default is 2. Currently the Linux MS-DOS filesystem does not support more
than 2 FATs.
- -F FAT-size
- Specifies the type of file allocation tables used (12, 16 or 32 bit). If
nothing is specified, mkfs.fat will automatically select between
12, 16 and 32 bit, whatever fits better for the filesystem size.
- -h number-of-hidden-sectors
- Select the number of hidden sectors in the volume. Apparently some digital
cameras get indigestion if you feed them a CF card without such hidden
sectors, this option allows you to satisfy them.
- -i volume-id
- Sets the volume ID of the newly created filesystem; volume-id is a
32-bit hexadecimal number (for example, 2e24ec82). The default is a number
which depends on the filesystem creation time.
- It is typical for fixed disk devices to be partitioned so, by default, you
are not permitted to create a filesystem across the entire device.
mkfs.fat will complain and tell you that it refuses to work. This
is different when using MO disks. One doesn't always need partitions on MO
disks. The filesystem can go directly to the whole disk. Under other OSes
this is known as the 'superfloppy' format. This switch will force
mkfs.fat to work properly.
- -l filename
- Read the bad blocks list from filename.
- -m message-file
- Sets the message the user receives on attempts to boot this filesystem
without having properly installed an operating system. The message file
must not exceed 418 bytes once line feeds have been converted to carriage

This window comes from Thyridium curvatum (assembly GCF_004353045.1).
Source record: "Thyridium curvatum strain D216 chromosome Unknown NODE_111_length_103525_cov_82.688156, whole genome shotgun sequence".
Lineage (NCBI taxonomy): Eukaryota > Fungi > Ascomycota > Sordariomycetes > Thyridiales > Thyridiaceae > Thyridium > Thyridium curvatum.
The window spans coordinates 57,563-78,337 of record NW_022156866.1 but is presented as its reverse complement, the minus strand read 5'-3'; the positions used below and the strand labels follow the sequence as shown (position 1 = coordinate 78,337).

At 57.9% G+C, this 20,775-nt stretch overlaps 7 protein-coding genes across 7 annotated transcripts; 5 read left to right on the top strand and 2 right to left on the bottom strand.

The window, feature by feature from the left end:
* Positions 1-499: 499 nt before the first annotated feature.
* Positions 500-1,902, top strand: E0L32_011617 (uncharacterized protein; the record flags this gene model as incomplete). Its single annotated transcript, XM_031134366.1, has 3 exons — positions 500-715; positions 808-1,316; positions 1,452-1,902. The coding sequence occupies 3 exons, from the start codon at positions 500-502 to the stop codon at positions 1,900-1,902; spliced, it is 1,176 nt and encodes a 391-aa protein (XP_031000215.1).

return-line feed combinations, and tabs have been expanded. If the
filename is a hyphen (-), the text is taken from standard input.
- -M FAT-media-type
- Specify the media type to be stored in the FAT boot sector. This value is
usually 0xF8 for hard disks and has a value from 0xF9 to 0xFF for floppies
or partitions to be used for floppy emulation.
- -n volume-name
- Sets the volume name (label) of the filesystem. The volume name can be up
to 11 characters long. The default is no label.
- -r root-dir-entries
- Select the number of entries available in the root directory. The default
is 112 or 224 for floppies and 512 for hard disks.
- -R number-of-reserved-sectors
- Select the number of reserved sectors. With FAT32 format at least 2
reserved sectors are needed, the default is 32. Otherwise the default is 1
(only the boot sector).
- -s sectors-per-cluster
- Specify the number of disk sectors per cluster. Must be a power of 2, i.e.
1, 2, 4, 8, ... 128.
- -S logical-sector-size
- Specify the number of bytes per logical sector. Must be a power of 2 and
greater than or equal to 512, i.e. 512, 1024, 2048, 4096, 8192, 16384, or
- Verbose execution.
can not create boot-able filesystems. This isn't as easy as you
might think at first glance for various reasons and has been discussed a lot
simply will not support it ;)
More information about fsck.fat
can be found at
were written by Werner Almesberger
>, Roman Hodek <
>, and others. The current
maintainer is Daniel Baumann < email@example.com